Can Smoking Help Control the Tics of Tourette Syndrome? *
Tourette syndrome is a neuropsychiatric disorder where the afflicted, exhibiting symptoms since childhood, has multiple motor tics in addition to at least one vocal tic. Where scientists are not yet sure of the causes, it’s suggested that patients have excessive levels of dopamine that need to be blocked to help manage the symptoms. Researches may have found a connection between nicotine and increasing the potency of dopamine blockers:
Researchers think that nicotine acts by stimulating the chemicals which play a fundamental role in transmitting messages between nerves and across brain neurochemicals. […] The researchers are not entirely sure how it works, but suggest that by latching onto a “nicotine receptor” on brain cells, it stops the receptor playing its role in the mechanism of Tourette’s instead.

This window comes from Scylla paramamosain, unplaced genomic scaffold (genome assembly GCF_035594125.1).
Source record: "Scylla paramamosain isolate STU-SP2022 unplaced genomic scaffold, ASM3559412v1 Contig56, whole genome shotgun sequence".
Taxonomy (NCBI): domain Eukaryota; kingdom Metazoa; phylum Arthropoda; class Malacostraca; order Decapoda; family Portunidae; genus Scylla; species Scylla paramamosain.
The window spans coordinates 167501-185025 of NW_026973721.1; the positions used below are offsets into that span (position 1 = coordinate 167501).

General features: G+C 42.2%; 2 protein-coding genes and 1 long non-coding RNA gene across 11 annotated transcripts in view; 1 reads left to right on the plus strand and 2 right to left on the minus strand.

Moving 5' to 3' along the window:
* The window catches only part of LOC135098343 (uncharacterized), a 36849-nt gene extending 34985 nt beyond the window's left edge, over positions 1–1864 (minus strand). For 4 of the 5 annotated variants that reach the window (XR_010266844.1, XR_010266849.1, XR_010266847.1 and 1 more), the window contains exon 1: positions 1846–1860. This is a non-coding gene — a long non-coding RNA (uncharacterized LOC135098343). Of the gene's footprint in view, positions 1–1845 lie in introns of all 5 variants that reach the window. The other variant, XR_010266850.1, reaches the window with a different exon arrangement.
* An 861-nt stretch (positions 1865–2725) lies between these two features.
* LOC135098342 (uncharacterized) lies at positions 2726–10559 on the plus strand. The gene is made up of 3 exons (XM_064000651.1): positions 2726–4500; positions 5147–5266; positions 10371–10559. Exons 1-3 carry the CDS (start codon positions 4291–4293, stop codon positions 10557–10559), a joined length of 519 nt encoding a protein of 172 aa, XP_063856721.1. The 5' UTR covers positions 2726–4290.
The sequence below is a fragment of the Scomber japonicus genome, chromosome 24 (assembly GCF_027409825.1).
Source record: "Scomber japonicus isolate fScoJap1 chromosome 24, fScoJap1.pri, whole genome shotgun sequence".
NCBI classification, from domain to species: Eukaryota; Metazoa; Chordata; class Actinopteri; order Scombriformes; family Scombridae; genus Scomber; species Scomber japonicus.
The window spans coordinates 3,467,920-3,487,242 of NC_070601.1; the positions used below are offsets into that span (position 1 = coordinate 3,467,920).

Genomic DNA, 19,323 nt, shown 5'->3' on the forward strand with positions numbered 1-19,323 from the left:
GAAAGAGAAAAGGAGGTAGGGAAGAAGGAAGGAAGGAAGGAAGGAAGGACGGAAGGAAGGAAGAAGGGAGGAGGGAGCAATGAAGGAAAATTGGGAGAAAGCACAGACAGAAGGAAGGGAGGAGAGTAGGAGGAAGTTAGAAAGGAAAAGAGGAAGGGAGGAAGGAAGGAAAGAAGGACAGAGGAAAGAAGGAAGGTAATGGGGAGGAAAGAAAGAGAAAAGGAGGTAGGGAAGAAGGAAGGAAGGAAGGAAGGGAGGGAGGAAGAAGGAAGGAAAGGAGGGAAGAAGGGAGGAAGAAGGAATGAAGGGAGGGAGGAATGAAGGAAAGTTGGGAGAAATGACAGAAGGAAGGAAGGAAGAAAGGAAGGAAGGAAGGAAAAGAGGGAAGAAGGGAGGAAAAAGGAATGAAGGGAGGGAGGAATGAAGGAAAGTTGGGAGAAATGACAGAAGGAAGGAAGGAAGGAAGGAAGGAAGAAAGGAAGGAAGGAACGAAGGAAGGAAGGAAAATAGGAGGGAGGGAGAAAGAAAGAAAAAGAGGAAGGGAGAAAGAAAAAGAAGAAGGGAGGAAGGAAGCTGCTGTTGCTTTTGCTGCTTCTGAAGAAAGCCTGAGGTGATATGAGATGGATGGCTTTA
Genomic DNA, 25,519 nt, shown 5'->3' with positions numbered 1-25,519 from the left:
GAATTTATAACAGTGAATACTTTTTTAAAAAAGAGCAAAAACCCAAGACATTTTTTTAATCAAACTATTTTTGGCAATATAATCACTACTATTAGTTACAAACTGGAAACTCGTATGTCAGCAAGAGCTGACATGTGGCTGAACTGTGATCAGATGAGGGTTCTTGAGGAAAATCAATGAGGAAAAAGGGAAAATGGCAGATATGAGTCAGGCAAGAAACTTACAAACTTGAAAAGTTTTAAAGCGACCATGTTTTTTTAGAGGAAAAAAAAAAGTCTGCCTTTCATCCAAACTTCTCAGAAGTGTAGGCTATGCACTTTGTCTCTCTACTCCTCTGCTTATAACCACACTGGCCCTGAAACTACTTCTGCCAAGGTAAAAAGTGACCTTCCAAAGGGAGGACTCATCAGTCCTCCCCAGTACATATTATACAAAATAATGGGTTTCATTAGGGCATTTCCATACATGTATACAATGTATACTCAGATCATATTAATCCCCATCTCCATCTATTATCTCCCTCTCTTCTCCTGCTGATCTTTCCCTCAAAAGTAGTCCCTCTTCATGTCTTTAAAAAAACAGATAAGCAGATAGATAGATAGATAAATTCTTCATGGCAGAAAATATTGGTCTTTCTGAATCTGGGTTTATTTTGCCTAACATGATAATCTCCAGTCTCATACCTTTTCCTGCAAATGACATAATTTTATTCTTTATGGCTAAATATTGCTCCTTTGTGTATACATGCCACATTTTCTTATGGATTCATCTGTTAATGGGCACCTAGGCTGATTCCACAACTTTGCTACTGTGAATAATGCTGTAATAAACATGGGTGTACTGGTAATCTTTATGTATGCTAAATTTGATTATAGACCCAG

While such conclusions are definitely good news for Tourette’s patients, the researchers assert that there are many ways to use nicotine medically outside the context of smoking, where the user won’t have to compromise a health aspect to improve another. So the answer of our question is: No, smoking of itself does not help manage Tourette’s, although supervised medical use of nicotine may one day prove effective in controlling the symptoms.
Can Smoking Help Cope with Schizophrenia? *
Patients of schizophrenia are two to three times more likely to smoke than the general population. One of the suggested reasons as to why is to self-medicate.
Nicotine [may] help regulate a dysfunctional mesolimbic dopamine system. It may increase dopamine release in the pre-frontal cortex and alleviate positive and negative symptoms (Lavin et al, 1996).